AbstractFor early detection of Alzheimer’s disease, it is important to find biomarkers with predictive value for disease progression and clinical manifestations, such as cognitive decline. Individuals can now be profiled based on their biomarker status for Aβ42 (A) or tau (T) deposition and neurodegeneration (N). The aim of this study was to compare the cerebrospinal fluid (CSF) and imaging (PET/MR) biomarkers in each ATN category and to assess their ability to predict longitudinal cognitive decline. A subset of 282 patients, who had had at the same time PET investigations with amyloid-β and tau tracers, CSF sampling, and structural MRI (18% within 13 months), was selected from the ADNI dataset. The participants were grouped by clinical diagnosis at that time: cognitively normal, subjective memory concern, early or late mild cognitive impairment, or AD. Agreement between CSF (amyloid-β-1-42(A), phosphorylated-Tau181(T), total-Tau(N)), and imaging (amyloid-β PET (florbetaben and florbetapir)(A), tau PET (flortaucipir)(T), hippocampal volume (MRI)(N)) positivity in ATN was assessed with Cohen’s Kappa. Linear mixed-effects models were used to predict decline in the episodic memory. There was moderate agreement between PET and CSF for A biomarkers (Kappa = 0.39–0.71), while only fair agreement for T biomarkers (Kappa ≤ 0.40, except AD) and discordance for N biomarkers across all groups (Kappa ≤ 0.14) was found. Baseline PET tau predicted longitudinal decline in episodic memory irrespective of CSF p-Tau181 positivity (p ≤ 0.02). Baseline PET tau and amyloid-β predicted decline in episodic memory (p ≤ 0.0001), but isolated PET amyloid-β did not. Isolated PET Tau positivity was only observed in 2 participants (0.71% of the sample). While results for amyloid-β were similar using CSF or imaging, CSF and imaging results for tau and neurodegeneration were not interchangeable. PET tau positivity was superior to CSF p-Tau181 and PET amyloid-β in predicting cognitive decline in the AD continuum within 3 years of follow-up.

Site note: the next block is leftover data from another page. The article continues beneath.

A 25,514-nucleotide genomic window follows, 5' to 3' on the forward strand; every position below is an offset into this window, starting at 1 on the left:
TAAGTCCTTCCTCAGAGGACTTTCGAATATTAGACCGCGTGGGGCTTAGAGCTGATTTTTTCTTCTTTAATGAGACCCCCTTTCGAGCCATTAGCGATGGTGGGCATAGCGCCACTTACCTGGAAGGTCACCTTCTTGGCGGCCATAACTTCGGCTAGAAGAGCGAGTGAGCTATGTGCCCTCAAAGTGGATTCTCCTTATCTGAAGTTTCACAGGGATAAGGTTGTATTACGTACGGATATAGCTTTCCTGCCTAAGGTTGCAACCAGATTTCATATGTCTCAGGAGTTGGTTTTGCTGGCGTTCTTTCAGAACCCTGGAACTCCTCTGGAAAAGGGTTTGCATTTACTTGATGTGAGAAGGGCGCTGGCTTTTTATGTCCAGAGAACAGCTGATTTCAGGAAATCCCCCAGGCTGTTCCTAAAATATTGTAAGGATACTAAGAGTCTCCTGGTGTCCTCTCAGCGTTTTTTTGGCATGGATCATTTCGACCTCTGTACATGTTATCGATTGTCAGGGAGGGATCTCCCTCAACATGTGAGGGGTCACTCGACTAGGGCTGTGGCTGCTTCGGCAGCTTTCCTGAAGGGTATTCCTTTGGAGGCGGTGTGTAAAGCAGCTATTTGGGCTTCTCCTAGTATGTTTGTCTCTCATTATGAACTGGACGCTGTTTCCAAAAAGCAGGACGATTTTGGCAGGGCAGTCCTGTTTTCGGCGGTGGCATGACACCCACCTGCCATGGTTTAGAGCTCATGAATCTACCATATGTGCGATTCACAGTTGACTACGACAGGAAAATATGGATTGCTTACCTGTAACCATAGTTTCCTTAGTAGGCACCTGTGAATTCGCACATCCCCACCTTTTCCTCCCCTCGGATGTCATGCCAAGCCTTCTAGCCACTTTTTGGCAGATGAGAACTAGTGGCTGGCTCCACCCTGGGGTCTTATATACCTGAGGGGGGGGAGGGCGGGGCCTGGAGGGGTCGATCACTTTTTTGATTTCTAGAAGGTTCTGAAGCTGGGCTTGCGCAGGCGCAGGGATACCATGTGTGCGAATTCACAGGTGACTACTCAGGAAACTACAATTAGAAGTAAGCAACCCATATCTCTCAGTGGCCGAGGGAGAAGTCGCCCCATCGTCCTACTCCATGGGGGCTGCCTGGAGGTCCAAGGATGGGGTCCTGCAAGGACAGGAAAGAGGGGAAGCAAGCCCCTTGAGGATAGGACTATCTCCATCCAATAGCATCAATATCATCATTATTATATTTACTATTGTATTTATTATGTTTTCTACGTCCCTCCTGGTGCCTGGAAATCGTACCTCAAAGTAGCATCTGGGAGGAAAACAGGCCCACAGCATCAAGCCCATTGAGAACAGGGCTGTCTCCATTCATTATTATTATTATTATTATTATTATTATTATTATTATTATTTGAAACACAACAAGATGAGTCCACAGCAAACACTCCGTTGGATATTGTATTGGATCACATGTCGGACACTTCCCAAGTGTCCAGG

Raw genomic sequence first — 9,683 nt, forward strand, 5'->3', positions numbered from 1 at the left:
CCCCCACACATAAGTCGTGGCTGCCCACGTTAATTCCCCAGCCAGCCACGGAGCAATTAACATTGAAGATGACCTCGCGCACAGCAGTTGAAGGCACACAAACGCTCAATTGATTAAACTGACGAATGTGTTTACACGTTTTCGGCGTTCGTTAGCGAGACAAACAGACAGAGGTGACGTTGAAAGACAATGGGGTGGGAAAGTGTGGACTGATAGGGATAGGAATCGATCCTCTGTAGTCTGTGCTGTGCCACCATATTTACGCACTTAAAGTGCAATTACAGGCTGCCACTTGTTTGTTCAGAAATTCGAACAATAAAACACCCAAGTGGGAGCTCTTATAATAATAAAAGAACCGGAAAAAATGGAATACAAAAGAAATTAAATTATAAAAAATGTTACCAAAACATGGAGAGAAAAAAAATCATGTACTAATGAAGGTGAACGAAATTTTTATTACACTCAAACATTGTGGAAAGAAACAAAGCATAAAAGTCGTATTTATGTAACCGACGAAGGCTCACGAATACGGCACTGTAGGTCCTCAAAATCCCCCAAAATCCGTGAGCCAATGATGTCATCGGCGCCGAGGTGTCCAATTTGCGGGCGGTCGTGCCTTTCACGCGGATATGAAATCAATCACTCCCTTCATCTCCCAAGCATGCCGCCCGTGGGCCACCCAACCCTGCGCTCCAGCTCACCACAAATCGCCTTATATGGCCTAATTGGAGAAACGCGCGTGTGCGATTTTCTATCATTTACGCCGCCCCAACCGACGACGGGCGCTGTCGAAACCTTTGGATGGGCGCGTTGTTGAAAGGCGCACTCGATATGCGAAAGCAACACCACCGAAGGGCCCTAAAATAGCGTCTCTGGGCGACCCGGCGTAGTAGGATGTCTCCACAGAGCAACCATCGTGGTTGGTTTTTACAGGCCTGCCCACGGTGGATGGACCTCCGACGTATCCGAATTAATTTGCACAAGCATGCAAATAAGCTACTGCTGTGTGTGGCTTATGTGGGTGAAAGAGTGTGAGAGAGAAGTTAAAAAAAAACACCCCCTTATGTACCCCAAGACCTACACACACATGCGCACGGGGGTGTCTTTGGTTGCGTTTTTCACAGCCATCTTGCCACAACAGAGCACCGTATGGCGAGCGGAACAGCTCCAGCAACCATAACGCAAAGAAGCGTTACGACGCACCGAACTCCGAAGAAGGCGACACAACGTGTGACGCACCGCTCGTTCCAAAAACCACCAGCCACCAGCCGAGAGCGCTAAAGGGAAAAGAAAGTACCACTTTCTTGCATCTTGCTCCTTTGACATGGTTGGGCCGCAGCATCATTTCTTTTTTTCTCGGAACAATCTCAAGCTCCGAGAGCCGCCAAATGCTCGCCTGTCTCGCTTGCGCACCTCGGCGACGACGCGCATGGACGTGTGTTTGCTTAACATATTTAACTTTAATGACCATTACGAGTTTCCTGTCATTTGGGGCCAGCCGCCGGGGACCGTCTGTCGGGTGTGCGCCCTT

Author(s):  
Molly S. Hermiller ◽  
Shruti Dave ◽  
Stephanie L. Wert ◽  
Stephen VanHaerents ◽